(from Sport Business Journal, April 29, 2013) A hockey fight recently broke out among two competitors, but the catch is that it is off the ice. Executive departments of hockey manufacturers Easton and Bauer entered a skirmish pertaining to Easton’s patented tendon guard.
Last month, Easton debuted the Mako, an $800 skate, named after what is considered the world’s fastest shark.
Before releasing the skate, Easton had about a 5% share in the hockey market. After the release, the company hopes to boost this number to 10 to 15%.
In October 2011, Easton purchased MLX Technology, a skate company owned by Dave Cruikshank, a four-time United State Olympic speed skater and skating coach the NHL. Cruikshank was named Chief of Speed for Easton. Cruikshank worked with technicians to develop the Mako, “the world’s fastest hockey skate.”
“We wanted to out-Bauer Bauer and change the game,” said Duke Stump, Senior Vice President of Culture, Creative, and Brand innovation for Easton Hockey, “skate brands have been doing the same thing over and over again. We’ve created a new paradigm around how a skate should be built and how it should perform.”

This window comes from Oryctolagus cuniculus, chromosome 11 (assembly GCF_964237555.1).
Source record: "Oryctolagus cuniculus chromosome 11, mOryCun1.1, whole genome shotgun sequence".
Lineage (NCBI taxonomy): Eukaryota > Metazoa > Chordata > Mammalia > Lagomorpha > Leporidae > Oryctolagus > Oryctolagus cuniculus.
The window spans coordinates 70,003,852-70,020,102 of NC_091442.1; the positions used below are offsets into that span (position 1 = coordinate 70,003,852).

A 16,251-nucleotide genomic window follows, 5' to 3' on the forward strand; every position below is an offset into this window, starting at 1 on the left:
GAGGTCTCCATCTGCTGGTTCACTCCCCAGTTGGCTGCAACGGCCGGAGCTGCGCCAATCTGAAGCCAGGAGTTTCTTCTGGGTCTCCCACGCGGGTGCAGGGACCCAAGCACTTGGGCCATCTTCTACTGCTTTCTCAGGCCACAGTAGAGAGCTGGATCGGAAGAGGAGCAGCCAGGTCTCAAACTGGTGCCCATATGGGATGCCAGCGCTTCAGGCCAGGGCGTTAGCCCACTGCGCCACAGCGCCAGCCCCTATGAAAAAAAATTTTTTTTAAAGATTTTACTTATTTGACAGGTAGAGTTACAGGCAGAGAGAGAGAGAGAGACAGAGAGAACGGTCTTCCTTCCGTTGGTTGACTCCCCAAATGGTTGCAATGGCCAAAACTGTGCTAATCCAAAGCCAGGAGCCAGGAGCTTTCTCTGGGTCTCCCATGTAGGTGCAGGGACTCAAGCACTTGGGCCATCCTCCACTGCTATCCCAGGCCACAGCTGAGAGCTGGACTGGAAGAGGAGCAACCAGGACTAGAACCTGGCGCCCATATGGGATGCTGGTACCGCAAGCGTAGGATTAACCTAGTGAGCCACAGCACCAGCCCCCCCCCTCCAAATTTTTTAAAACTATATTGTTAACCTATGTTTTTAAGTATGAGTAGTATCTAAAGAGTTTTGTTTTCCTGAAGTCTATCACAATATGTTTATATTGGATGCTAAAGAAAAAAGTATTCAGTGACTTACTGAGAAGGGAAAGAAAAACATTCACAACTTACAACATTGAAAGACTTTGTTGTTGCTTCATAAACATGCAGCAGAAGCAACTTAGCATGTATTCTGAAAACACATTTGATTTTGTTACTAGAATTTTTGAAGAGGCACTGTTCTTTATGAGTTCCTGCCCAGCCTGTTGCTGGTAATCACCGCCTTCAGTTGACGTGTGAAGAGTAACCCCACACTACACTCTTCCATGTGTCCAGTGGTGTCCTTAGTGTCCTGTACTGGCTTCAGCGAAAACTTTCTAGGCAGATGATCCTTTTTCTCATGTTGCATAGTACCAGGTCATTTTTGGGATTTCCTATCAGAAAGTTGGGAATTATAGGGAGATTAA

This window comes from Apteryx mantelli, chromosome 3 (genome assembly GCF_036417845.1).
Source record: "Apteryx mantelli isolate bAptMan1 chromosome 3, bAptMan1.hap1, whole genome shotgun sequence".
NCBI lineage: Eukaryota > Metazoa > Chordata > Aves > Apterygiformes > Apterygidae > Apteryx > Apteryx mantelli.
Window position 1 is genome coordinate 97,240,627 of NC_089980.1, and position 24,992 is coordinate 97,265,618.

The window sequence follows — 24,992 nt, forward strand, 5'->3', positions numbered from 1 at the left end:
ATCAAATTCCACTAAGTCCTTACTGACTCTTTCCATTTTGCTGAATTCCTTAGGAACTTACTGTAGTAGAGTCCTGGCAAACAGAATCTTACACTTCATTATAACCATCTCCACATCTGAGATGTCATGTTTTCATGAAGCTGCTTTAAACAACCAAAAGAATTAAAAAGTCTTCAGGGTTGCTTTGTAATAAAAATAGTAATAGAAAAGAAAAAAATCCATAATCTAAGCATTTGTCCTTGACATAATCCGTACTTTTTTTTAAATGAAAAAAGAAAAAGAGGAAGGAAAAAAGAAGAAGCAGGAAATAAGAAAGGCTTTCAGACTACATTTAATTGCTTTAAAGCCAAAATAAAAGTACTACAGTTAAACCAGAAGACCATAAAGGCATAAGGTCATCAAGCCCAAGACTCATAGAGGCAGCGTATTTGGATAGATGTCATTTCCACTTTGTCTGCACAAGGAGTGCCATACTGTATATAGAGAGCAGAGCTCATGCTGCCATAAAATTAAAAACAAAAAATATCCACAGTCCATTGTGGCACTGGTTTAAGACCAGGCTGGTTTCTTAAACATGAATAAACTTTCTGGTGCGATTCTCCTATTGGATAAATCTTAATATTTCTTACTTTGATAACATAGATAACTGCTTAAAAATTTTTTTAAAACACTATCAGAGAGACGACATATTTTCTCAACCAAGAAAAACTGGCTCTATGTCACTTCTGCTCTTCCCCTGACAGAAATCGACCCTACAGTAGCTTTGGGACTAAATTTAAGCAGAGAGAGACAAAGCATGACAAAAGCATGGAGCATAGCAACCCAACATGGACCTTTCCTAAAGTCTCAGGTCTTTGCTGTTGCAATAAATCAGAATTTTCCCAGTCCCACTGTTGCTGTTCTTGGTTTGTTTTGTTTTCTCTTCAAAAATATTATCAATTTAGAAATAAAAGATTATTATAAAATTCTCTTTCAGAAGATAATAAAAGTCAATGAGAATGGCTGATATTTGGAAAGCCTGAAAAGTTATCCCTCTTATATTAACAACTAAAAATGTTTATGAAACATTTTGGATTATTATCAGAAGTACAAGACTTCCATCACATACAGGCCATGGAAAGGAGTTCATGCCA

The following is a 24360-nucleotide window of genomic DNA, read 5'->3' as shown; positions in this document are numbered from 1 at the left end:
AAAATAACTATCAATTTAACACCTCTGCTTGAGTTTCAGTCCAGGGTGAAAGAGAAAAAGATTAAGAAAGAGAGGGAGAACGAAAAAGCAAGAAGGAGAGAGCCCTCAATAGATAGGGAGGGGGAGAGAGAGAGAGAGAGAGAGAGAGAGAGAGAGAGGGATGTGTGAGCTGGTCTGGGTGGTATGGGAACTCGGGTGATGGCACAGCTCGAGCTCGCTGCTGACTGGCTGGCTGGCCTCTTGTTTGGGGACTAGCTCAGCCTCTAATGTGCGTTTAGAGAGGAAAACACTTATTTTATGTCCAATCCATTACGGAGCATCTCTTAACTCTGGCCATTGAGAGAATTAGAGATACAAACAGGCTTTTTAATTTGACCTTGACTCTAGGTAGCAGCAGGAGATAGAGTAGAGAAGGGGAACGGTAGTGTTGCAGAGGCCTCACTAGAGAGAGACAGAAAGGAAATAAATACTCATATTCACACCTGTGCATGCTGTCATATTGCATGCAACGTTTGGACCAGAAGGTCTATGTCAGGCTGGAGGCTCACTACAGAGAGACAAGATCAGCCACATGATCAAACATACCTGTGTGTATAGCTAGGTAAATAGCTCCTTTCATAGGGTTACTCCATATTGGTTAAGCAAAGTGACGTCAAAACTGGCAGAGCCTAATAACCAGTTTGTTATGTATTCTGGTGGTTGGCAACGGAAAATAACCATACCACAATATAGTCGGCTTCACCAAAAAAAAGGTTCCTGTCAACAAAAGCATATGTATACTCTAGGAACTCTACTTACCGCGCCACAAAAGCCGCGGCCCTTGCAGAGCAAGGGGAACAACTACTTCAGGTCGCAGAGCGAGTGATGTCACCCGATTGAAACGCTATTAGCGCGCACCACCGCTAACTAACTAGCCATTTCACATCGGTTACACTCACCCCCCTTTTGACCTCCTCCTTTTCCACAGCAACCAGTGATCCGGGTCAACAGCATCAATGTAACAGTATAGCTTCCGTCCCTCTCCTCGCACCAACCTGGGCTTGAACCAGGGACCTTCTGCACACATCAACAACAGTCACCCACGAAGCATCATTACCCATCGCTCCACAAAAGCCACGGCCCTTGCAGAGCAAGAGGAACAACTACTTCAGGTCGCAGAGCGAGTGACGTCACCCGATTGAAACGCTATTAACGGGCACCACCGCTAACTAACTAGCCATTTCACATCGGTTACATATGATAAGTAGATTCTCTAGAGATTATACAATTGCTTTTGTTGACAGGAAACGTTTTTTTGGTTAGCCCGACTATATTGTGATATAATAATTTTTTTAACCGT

Although Easton Hockey claims great innovation with the Mako, Bauer claims it is nothing more than the norm.
“The only thing new is that Easton is certainly charging more,” said Kevin Davis, President and CEO of Bauer Performance Sports, the parent company of Bauer Hockey, “it may be revolutionary for Easton, but it certainly isn’t a revolutionary concept for consumers.”
According to Cruikshank, after investing four million dollars over two years, a priority was to optimize leg extension through changes to the tendon guard. Easton developed the now-trademarked Extendon guard to help with the player’s natural movement.
Instead of Bauer releasing a standard corporate PR statement welcoming the competition, Bauer took a more aggressive approach to discredit Easton’s claims of innovation.
“It’s great that, finally, another skate company has decided to pay attention to what we call ‘dynamic range of motion,’ particularly by changing the design of the tendon guard,” Davis said, “but our first product with this technology came out in 2006.”
Bauer has since filed a case against Easton for patent infringement that neither parties has agreed to comment.